Probably because your browser doesn't have access to a font with that symbol in it? See Help:Special characters. —David Eppstein (talk) 03:56, 21 July 2009 (UTC)

Image confusing?

Diameter

For someone unfamiliar with the meaning, might the image suggest that the diameter only extends to the centre? So I wonder if we should show the diameter line in red (or do something to indicate that more strongly indicates the extent.--A bit iffy (talk) 10:32, 21 August 2011 (UTC)

See current image on main page. John W. Nicholson (talk) 06:19, 7 September 2013 (UTC)

Nuts, bolts, screws

Should not there be a section with different objects like nuts, bolts, and screws which standard measurements are in diameters. — Preceding unsigned comment added by Reddwarf2956 (talkcontribs) 23:36, 24 August 2012 (UTC) All nuts,bolts,and screws should have a diameter.

See Screw thread#Diameters. A the moment, this article ignores real-world uses where different types of diameter are often needed and used. In the case of the transverse section of a screw - across the threaded part itself - this article would have you convinced that only the major diameter is considered. However, the pitch diameter is quite an important consideration to ensure proper fitting of bolts and screws as well as gears. Tomásdearg92 (talk) 12:34, 16 February 2014 (UTC)

⌀ symbol used in engineering drawings and camera lenses

I ended up here as I found an SLR camera lens with "55⌀" on the front rim.

The Ø#Similar symbols section says "The diameter symbol is used extensively in engineering drawings, and it is also seen anywhere that abbreviating "diameter" is useful, such as on camera lenses." Unfortunately, no citations were given though I suspect once a WP:RS is tracked down we can add this to the Diameter article. --Marc Kupper|talk 01:53, 9 March 2016 (UTC)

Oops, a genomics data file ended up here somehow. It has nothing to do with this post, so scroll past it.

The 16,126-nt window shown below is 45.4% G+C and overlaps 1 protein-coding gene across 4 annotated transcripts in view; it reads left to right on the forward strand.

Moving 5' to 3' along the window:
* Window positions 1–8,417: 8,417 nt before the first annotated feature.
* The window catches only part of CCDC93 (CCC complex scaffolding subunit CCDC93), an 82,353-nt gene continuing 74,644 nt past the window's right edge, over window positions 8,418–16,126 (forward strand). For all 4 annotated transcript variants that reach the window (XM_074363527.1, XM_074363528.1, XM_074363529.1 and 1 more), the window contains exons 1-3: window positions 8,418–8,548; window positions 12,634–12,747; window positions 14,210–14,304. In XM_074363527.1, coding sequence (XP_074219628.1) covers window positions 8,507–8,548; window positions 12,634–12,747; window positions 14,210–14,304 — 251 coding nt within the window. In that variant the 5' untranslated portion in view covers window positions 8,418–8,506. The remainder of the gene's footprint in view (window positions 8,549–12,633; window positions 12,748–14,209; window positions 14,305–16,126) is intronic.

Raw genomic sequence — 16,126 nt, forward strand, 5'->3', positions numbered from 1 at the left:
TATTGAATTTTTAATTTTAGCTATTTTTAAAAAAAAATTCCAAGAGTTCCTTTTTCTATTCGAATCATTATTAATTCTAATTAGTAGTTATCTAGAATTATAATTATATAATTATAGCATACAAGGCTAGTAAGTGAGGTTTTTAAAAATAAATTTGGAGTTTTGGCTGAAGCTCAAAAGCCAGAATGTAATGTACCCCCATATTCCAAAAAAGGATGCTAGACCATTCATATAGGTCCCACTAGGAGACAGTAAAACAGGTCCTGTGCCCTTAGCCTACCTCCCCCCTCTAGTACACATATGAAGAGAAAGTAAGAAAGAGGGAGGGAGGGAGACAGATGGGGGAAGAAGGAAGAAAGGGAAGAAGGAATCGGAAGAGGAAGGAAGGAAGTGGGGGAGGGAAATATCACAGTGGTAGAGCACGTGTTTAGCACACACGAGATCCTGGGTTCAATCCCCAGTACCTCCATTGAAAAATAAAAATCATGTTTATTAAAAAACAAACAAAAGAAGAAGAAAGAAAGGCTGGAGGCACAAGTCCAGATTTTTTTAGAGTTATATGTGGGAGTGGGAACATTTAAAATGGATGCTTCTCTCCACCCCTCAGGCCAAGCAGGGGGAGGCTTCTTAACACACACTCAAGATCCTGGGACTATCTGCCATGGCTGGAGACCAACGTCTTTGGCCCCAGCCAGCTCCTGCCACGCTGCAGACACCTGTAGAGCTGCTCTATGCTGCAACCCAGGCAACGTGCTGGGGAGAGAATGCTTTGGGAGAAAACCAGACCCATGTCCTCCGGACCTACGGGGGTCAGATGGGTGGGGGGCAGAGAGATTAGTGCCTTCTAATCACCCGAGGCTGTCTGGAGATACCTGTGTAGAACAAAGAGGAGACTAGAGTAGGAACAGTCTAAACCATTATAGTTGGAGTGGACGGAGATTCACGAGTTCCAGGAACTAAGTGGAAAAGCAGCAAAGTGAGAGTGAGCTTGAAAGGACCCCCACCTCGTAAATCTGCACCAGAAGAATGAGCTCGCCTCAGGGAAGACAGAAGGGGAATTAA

More specifically for camera lenses that take front filters it is the filter diameter (in millimeters). —David Eppstein (talk) 03:11, 9 March 2016 (UTC)

Definition of "width"

The definition of the "width" of body B in direction ${\displaystyle {\hat {n}}}$ in 2 dimensions.

Currently the lead says without a citation

For a convex shape in the plane, the diameter is defined to be the largest distance that can be formed between two opposite parallel lines tangent to its boundary, and the width is defined to be the smallest such distance. [my bolding]

But the lead of our article Mean width gives the definition shown in this diagram—the width is direction-dependent and varies for a given figure, rather than being a minimum for that figure. And that definition fits in with the notion of a curve of constant width—the word "constant" implies that for other curves, the width is not constant over the curve but rather varies over the curve.

Unless I see an objection, I'm going to change this accordingly in this article. Loraof (talk) 20:12, 30 April 2017 (UTC)

All three definitions — direction-dependent width, mean width, and minimum width, are in use. Please do not change it in a way that makes "width" refer only to the direction-dependent version, because it is not true that it is only used that way. The specific source used for this claim doesn't appear to discuss this issue directly, but is most immediately applicable to minimum width. —David Eppstein (talk) 20:37, 30 April 2017 (UTC)